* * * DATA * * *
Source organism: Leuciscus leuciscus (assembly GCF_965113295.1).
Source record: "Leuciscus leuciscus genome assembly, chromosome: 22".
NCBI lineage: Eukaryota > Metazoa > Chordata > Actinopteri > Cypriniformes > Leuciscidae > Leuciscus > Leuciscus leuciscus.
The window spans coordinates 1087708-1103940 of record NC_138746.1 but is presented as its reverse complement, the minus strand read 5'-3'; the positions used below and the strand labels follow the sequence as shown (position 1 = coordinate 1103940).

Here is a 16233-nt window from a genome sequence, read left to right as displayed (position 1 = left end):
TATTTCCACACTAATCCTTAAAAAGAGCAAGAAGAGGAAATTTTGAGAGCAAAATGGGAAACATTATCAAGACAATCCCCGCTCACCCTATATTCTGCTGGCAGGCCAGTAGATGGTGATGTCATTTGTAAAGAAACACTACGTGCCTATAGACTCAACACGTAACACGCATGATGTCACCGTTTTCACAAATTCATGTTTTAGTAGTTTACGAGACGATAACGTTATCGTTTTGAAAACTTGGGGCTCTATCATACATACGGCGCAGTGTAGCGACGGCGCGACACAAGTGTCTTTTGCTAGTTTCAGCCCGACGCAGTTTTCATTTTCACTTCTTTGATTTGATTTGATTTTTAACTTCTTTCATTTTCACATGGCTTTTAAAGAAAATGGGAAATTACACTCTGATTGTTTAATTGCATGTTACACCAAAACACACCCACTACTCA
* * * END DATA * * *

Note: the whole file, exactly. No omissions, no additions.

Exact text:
Source organism: Leuciscus leuciscus (assembly GCF_965113295.1).
Source record: "Leuciscus leuciscus genome assembly, chromosome: 22".
NCBI lineage: Eukaryota > Metazoa > Chordata > Actinopteri > Cypriniformes > Leuciscidae > Leuciscus > Leuciscus leuciscus.
The window spans coordinates 1087708-1103940 of record NC_138746.1 but is presented as its reverse complement, the minus strand read 5'-3'; the positions used below and the strand labels follow the sequence as shown (position 1 = coordinate 1103940).

Here is a 16233-nt window from a genome sequence, read left to right as displayed (position 1 = left end):
TATTTCCACACTAATCCTTAAAAAGAGCAAGAAGAGGAAATTTTGAGAGCAAAATGGGAAACATTATCAAGACAATCCCCGCTCACCCTATATTCTGCTGGCAGGCCAGTAGATGGTGATGTCATTTGTAAAGAAACACTACGTGCCTATAGACTCAACACGTAACACGCATGATGTCACCGTTTTCACAAATTCATGTTTTAGTAGTTTACGAGACGATAACGTTATCGTTTTGAAAACTTGGGGCTCTATCATACATACGGCGCAGTGTAGCGACGGCGCGACACAAGTGTCTTTTGCTAGTTTCAGCCCGACGCAGTTTTCATTTTCACTTCTTTGATTTGATTTGATTTTTAACTTCTTTCATTTTCACATGGCTTTTAAAGAAAATGGGAAATTACACTCTGATTGTTTAATTGCATGTTACACCAAAACACACCCACTACTCA